Events and excursions, Summer 2007

Saturday 12 May: Nottingham Arboretum

In fine weather, trees that have both generous and benevolent canopies allow us 'to stand and stare' and to pinpoint a particular tree. Who can forget the Amur Maple from the river of that name, or another Russian species Mr Parrot's, Persian Ironwood; fair exchange for what the Russians got in the shape of the architects Rastrelli and Campbell? On the first of the two visits to the Arboretum it was umbrellas that provided canopies; very forbearing members huddling together to accept that 'over there' was a Turkey Oak or an Indian Chestnut. One of our members provided information about her family's involvement in the manufacture of the cannons for the Chinese Bell Monument. Information on Friends of the Arboretum and a revised tree trail can be obtained from Woodthorpe Grange, tel 0115 9155555; fax 0115 9152766. Shire Publications' Public Parks by Hazel Conway is highly recommended. Claire Wells

Saturday 9 June: Peterborough Cathedral and Flag Fen Bronze Age Site

Iron Age Roundhouse, Flag Fen]

In early June Thoroton Members visited Peterborough Cathedral and Flag Fen, the Bronze Age site a mile or so away. Alas, when the cathedral came into view - disappointment: the great west front was covered with screened scaffolding. This demonstrated the last stage of a programme of about ten year's restoration, interior and exterior. There was no disappointment, however, in the wonderful interior and its beautiful and unique painted medieval ceiling. From the west door there is a stunning, uninterrupted view of the whole length from nave to choir, presbytery and apse. We were divided into parties and taken around by Cathedral Guides; the parties gave high praise to the guides for their expertise. We felt an enormous amount had been learned, our very varied questions excellently dealt with and a great many quite complicated architectural sequences in the building made plain - and all with a human touch. Our thanks go to all of them.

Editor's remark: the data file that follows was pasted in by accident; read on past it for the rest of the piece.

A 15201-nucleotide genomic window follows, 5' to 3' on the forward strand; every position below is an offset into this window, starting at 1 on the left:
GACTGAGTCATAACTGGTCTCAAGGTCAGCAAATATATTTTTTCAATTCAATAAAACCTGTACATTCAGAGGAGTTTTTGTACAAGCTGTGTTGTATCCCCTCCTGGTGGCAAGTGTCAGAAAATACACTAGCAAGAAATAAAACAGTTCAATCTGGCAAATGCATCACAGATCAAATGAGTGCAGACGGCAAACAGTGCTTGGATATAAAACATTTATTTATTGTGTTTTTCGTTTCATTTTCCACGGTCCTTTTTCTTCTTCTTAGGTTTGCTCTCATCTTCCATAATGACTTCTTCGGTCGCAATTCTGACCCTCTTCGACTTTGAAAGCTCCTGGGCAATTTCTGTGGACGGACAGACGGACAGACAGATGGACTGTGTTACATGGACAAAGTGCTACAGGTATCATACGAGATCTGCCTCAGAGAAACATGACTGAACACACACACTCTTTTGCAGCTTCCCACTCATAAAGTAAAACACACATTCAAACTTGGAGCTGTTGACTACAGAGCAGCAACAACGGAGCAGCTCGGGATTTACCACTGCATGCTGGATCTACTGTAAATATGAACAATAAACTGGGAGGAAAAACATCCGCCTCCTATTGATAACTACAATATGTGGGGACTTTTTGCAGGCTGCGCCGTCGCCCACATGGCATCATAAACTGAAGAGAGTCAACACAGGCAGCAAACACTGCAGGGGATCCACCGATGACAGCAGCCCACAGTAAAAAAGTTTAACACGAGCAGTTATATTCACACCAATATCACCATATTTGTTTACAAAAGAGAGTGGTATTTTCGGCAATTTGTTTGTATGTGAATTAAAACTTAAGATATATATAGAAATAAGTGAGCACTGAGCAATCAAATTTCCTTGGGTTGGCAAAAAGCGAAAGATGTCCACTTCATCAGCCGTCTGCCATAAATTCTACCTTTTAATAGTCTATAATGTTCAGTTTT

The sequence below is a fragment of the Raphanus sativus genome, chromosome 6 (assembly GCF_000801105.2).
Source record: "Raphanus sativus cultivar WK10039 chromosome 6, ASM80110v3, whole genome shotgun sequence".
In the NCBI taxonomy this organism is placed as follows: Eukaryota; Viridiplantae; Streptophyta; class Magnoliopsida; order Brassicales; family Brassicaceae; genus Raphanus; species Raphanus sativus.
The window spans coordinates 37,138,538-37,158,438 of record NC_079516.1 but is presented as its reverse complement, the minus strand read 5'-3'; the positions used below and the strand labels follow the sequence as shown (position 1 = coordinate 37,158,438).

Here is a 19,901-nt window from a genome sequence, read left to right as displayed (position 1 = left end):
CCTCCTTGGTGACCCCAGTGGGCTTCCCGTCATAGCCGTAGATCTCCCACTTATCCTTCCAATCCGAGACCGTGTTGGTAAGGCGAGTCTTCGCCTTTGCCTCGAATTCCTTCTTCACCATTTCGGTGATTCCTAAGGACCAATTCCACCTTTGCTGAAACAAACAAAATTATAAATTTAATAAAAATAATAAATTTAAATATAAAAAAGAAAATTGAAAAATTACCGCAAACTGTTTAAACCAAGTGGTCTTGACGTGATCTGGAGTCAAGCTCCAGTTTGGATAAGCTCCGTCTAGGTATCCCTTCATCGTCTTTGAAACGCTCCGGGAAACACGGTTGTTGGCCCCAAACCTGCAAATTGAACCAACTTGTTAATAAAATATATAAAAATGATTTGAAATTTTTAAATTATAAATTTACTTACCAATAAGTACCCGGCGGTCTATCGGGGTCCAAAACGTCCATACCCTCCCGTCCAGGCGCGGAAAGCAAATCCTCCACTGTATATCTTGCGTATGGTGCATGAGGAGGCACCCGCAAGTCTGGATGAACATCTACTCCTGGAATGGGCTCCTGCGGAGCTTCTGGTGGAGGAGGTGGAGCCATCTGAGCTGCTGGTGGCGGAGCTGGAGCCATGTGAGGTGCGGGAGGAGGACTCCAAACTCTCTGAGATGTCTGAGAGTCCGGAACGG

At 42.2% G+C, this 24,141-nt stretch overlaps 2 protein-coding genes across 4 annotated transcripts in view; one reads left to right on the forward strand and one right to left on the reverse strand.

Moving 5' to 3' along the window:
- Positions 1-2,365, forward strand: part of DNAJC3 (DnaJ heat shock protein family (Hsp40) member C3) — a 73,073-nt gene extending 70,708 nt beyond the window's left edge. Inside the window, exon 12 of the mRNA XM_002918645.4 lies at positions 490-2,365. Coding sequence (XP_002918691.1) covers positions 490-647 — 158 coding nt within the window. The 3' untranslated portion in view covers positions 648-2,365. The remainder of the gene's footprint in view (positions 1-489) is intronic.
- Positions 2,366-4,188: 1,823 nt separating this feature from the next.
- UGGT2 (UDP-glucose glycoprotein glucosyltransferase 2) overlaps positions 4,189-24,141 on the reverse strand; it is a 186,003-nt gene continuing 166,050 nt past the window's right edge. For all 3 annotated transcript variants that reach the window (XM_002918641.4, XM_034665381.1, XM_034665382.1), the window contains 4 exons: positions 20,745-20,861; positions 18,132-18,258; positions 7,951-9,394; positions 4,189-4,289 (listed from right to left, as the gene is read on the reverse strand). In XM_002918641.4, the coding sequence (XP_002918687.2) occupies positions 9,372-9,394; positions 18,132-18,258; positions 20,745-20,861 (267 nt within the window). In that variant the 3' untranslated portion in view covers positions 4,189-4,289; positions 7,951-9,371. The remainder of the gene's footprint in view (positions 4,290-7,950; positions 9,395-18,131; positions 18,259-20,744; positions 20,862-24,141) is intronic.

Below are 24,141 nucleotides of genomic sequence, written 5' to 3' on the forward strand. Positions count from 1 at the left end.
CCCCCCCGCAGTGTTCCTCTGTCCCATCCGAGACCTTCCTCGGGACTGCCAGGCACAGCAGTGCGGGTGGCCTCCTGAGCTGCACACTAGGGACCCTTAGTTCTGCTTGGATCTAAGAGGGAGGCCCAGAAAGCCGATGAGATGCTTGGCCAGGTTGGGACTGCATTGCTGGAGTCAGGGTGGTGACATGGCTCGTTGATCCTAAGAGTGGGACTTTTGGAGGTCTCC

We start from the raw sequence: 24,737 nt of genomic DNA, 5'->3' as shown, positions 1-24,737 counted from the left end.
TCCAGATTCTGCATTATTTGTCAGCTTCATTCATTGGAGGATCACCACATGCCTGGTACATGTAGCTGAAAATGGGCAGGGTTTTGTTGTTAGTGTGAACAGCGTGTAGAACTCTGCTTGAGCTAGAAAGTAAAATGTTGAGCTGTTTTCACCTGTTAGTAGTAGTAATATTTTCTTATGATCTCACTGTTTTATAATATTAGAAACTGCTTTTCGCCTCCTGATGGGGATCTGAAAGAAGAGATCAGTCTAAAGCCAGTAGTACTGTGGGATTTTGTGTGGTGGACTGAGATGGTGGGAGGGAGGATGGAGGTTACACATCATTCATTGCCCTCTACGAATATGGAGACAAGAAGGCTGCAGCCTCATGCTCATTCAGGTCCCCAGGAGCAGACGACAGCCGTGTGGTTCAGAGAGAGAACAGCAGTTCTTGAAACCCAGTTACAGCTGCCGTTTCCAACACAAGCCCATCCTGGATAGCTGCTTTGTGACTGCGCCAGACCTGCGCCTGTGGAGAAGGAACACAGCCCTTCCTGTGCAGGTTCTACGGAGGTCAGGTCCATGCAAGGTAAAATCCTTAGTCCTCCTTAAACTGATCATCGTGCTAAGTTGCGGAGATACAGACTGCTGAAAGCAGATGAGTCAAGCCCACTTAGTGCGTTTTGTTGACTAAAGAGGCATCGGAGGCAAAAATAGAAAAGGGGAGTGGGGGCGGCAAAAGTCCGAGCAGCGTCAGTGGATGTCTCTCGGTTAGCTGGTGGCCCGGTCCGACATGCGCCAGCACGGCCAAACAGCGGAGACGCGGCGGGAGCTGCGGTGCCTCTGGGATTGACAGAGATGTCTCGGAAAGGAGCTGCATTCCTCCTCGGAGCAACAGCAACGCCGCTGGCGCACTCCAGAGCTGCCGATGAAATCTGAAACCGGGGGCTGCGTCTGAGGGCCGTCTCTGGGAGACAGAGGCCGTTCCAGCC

We then moved on to Flag Fen, the site excavated for many years by the well-know archaeologists Francis Pryor and Maisie Taylor. This site was built in the fenny countryside by people living 3000 years ago: it is a vast timber platform with massive associated palisades built at enormous human effort. Although its purpose is not entirely clear, it indicates some possible domestic use and also the ubiquitous ritual activity. Interesting artefacts have been excavated from watery preservation and can be seen in the museum at the site, as well as part of the timber structures kept in perpetual dampness, and also reconstructed bronze and iron age houses. Rosalys was particularly taken by the prehistoric Windsor chair! The whole day was excellent and varied, ending with a Thoroton tea served in the Flag Fen visitor centre before the return journey to Nottingham. Rosalys Coope and Barbara Cast


Repton church.

Trowell church.

Friday 13 July was a day of heavy rain, which seemed ominous to all those who had booked to go on this excursion. However, the following day dawned fair, and as the day progressed the sun shone more and more brightly. Our first stop was Repton, capital of the Kingdom of Mercia, and one of the earliest Christian sites in the Midlands dating from AD653, when the king's son returned with a Christian bride.

The description of the history and items of interest of Repton Church was given by a local historian, Mr David Guest. The descent into the crypt, where once the bones of Saint Wystan were venerated by pilgrims, provided a real experience of moving into one of the mysterious places of England's early religious history. After a tour of the outside of the building we enjoyed a real bonus - entry to part of the Old Priory which now houses a section of Repton school.

After lunch we travelled to Trowell, another very old foundation, but with evidence of significantly more additions and alterations over the centuries. Despite having to compete with a peal of bells being rung by a visiting team of American bell-ringers, Mr Colin Shock gave us a very detailed survey of the history of the building, together with an outline of some planned extensions to make a more effective us of the site for the demands of the twenty-first century. A splendid tea in the new Wollaton Community Hall completed a very happy day.